Study in mice shows that oxygen therapy can contribute to lung damage by disrupting lung bacteria

Illustration shows a pair of human lungs.

Oxygen therapy—used for diseases ranging from COPD to COVID-19—can damage the lungs due to oxygen-induced changes to the lung microbiome—the communities of bacteria and other microscopic organisms found the lung—according to a study conducted in mice. The finding could lead to safer, more targeted therapies for patients who are on a ventilator or receiving oxygen therapy, the researchers suggest.

Patients in the intensive care unit with respiratory failure are often exposed to oxygen for prolonged periods, which can damage the lungs. The researchers explored how this prolonged oxygen exposure might affect the lung microbiome and how it might be related to lung injury.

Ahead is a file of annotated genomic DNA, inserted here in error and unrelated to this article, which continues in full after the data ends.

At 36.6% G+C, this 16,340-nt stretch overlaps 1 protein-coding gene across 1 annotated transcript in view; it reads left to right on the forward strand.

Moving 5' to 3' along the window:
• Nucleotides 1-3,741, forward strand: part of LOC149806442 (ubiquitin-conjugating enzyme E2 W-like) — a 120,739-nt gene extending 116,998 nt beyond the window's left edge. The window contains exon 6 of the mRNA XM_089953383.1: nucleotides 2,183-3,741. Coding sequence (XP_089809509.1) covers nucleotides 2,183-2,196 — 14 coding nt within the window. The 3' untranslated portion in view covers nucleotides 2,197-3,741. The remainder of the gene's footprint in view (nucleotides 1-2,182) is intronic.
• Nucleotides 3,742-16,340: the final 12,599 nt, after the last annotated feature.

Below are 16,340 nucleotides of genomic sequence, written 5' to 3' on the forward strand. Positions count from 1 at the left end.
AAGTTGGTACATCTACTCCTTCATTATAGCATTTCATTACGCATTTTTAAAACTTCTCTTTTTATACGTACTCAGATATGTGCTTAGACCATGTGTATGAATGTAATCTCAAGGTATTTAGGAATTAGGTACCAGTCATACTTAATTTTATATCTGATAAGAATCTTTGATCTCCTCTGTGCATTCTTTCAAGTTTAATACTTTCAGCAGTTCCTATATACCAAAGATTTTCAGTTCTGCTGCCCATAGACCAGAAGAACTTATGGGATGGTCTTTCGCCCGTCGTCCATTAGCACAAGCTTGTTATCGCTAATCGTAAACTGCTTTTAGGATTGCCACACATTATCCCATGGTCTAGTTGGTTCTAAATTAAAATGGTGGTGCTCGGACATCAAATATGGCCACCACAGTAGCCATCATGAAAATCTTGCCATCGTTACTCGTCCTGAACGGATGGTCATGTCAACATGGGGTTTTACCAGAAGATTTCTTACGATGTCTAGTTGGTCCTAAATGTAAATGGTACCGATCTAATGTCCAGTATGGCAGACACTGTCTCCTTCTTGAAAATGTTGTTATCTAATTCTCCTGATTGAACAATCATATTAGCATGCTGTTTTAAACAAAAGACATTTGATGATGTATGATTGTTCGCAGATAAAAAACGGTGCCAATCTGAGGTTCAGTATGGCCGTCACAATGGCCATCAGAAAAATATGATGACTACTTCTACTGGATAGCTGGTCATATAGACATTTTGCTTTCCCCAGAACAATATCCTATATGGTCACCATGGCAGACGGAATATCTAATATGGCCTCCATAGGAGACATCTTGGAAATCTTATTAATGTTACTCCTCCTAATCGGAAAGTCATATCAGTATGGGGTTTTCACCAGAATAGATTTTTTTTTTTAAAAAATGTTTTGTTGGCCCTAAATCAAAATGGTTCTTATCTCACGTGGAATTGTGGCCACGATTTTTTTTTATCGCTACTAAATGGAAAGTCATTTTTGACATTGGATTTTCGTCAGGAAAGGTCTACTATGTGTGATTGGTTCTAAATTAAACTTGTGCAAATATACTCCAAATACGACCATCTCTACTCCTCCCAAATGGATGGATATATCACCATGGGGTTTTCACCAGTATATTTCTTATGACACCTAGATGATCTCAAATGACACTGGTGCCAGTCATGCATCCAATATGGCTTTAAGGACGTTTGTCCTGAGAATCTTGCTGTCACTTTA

As part of the study, the researchers exposed healthy mice to high concentrations of oxygen and studied its effect on their lung bacteria.  They found that high concentrations of oxygen altered the bacterial communities in the lungs of the mice and that damage to the lungs (inflammation) followed shortly after the disruption of the microbiome.  By contrast, a genetically identical group of mice that lacked lung bacteria were protected from oxygen-induced lung injury, suggesting that the microbiome somehow plays a role in oxygen-induced lung injury.

"This study provides important insights into the contributions of the microbiome toward inflammation and damage in lungs exposed to varying levels of oxygen, and supports the continued importance of understanding how the microbiome and related factors impact lung disease and clinical outcomes," said James Kiley, Ph.D., director of the NHLBI’s Division of Lung Diseases. He was not involved in the research. The study, partly funded by NHLBI, appeared in Science Translational Medicine.

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The Science Times
University of Michigan